Of course, Roy Thomas and Steve Englehart took steps, in the late sixties and early seventies, to associate Dr. Strange with the counterculture and the political left (and I’m quite glad that they did), but, unlike Spider-Man, these steps aren’t mandated by the original concept–which was as purely a product of Ditko’s mind as The Question and Mr. A (both of whom get a fair bit of screen time in the doc–but the ground covered there is pretty well trodden, if you know Ditko at all…)

good afternoon friends!
Dave

3 comments

  1. I was thinking about the Ditko/Lee dichotomy re: Spider-Man recently (albeit not in such depth), and it occurred to me that the things I really like best about the character (the plot of the origin, and the costume) are Ditko’s contribution.

    Fascinating, your observation that “With great power comes great responsibility” is actually directly oppositional to Ditko’s philosophy. I’m amazed that no one’s ever pointed this out before!

    Sudden notion: Do you think the stark black-and-white costume designed for Spider-Man by Zeck and Leonardi circa 1984 was an oblique homage to the “black/white” philosophy of Spider-Man’s co-creator? Or just a coincidence?

    Oddly, one of my first Spider-Man comics was an issue of Spectacular Spider-Man by Al Milgrom, which featured the first encounter between the Black Cat and the black-and-white-costumed Spider-Man. It was one of those primal comic-book experiences, where there just seemed to be something so intense about these two starkly black-and-white clad characters obviously involved in a very “adult” (by my eight-year-old standards) romantic relationship. (Open-mouthed kissing!) Still the most interesting version of Spider-Man to me, in a weird way.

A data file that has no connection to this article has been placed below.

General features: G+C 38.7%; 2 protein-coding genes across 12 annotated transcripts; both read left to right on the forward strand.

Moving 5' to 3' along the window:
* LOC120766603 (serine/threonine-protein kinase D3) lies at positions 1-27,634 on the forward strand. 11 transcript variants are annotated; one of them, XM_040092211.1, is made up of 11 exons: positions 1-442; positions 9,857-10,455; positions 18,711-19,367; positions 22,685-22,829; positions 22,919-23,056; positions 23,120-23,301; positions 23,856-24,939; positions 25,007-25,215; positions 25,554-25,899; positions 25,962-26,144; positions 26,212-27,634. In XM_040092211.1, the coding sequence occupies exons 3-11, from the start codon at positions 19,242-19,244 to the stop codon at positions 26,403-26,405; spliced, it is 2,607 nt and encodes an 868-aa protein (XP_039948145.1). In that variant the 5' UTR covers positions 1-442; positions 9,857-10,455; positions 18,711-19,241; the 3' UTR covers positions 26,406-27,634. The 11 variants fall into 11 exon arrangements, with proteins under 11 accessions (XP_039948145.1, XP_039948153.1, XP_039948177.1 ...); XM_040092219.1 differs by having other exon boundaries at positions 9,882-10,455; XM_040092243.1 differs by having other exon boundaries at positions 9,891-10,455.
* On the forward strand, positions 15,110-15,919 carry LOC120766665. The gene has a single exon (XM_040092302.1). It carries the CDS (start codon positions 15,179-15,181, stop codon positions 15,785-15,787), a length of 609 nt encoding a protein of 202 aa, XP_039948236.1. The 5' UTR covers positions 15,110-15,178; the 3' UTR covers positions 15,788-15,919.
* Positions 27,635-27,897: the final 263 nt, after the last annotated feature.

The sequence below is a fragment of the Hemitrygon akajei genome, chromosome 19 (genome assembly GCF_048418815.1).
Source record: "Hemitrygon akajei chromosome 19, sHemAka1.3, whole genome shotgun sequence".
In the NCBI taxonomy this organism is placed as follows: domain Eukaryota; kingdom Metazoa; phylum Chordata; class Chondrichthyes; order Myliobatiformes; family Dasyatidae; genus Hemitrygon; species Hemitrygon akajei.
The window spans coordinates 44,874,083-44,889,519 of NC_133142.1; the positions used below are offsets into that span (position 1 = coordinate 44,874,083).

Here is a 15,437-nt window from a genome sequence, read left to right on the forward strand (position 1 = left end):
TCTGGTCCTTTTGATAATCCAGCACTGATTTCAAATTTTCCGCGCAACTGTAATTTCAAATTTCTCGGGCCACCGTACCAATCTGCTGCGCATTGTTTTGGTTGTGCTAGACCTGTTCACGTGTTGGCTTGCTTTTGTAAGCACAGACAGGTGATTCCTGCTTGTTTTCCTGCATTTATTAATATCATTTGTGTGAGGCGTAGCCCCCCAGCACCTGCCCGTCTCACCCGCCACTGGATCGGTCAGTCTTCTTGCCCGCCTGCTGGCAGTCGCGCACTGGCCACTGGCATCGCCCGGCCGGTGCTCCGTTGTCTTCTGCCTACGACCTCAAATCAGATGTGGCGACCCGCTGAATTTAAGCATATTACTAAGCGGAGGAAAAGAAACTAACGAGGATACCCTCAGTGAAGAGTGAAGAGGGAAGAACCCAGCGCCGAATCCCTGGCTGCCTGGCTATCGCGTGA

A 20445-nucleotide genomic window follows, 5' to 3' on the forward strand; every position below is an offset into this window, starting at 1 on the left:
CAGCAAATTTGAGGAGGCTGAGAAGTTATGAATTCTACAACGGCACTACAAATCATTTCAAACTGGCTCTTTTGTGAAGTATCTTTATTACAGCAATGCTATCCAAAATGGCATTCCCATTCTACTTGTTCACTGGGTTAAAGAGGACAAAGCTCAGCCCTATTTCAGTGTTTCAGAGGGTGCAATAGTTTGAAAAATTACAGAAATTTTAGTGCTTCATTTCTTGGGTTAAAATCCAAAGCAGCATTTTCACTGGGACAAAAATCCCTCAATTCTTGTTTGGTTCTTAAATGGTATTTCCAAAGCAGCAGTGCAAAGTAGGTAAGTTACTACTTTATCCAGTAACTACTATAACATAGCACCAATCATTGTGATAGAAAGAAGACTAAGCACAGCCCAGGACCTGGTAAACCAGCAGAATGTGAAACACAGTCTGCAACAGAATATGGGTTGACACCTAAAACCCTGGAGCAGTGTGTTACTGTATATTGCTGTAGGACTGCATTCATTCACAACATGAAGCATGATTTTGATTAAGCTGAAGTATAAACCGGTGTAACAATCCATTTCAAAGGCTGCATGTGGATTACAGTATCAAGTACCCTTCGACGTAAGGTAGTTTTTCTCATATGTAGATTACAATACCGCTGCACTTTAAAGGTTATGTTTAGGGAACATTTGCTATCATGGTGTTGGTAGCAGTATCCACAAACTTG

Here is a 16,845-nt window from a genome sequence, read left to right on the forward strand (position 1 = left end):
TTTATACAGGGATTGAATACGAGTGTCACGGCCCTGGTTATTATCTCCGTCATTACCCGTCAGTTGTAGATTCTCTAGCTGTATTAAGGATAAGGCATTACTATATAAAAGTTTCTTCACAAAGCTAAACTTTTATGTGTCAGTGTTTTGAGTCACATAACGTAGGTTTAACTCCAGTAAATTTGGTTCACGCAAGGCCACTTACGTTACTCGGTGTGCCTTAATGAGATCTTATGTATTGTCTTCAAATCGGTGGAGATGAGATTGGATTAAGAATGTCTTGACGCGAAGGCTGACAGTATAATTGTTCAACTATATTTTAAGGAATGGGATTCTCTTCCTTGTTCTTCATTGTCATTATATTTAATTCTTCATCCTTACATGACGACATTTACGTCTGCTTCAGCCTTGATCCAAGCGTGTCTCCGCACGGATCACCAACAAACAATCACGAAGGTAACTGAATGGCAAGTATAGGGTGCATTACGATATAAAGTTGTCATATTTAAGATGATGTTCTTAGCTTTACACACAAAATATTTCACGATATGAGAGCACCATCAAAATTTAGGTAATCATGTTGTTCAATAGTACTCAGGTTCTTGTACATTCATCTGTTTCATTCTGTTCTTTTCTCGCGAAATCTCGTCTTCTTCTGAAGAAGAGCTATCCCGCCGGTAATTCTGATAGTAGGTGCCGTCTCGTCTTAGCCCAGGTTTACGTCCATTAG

That sh*t is bananas,

    Jason Powell

  2. I love the Milgrom Spectacular Spider-Man issues… I also love the DeFalco/Frenz Amazings which came out during the same period… In fact, I love pretty much all of the Spider-comics that came out in the eighties, until the dawn of the Michellinie/MacFarlane era, which just didn’t work for me…

    I never had any strong feelings about the black costume–although I did like the “alien costume” saga a lot–but your interpretation of the change makes a lot of sense (someone oughtta ask the Marvel bigwigs from that era whether they intended any such thing)… I especially like the reading because the whole episode wound up proving, quite conclusively, through the forced return to the classic (and, paradoxically, Ditko-created!) outfit that Spider-Man ain’t a “stark moral oppositions” kinda guy (and hence not really a Ditko character)…

    Dave

  3. You know the whole “closure” thing that Scott McCloud talks about, wherein our brain fills in the “gutter” between two comic panels? I think there’s a macro-example of that same effect, when one reads two issues of a comic-book series, published years apart.

    As noted, the Spec Spider-Man issue when the black-costumed Spidey first encounters the Black Cat really left a strong impression in my brain. Later, after years of not reading any Spider-Man comics, I went into a store and saw the cover of Amazing #316, a Michelene-McFarlane issue with Venom on the cover. My brain was immediately super-charged with questions about how the black suit came to adorn a villain. I had to buy the issue, and when I did, I was startled by a scene in which Venom brutally beats the Black Cat.

    My mind was just abuzz thinking about how that issue related to the Milgrom issue, and thinking about what-all had happened in between …

    All of which is my roundabout way of saying that I have a definite soft-spot in my heart for Micheline-McFarlane Spider-Man …

    Bubble pop electric you’ve got to get it,

    Jason Powell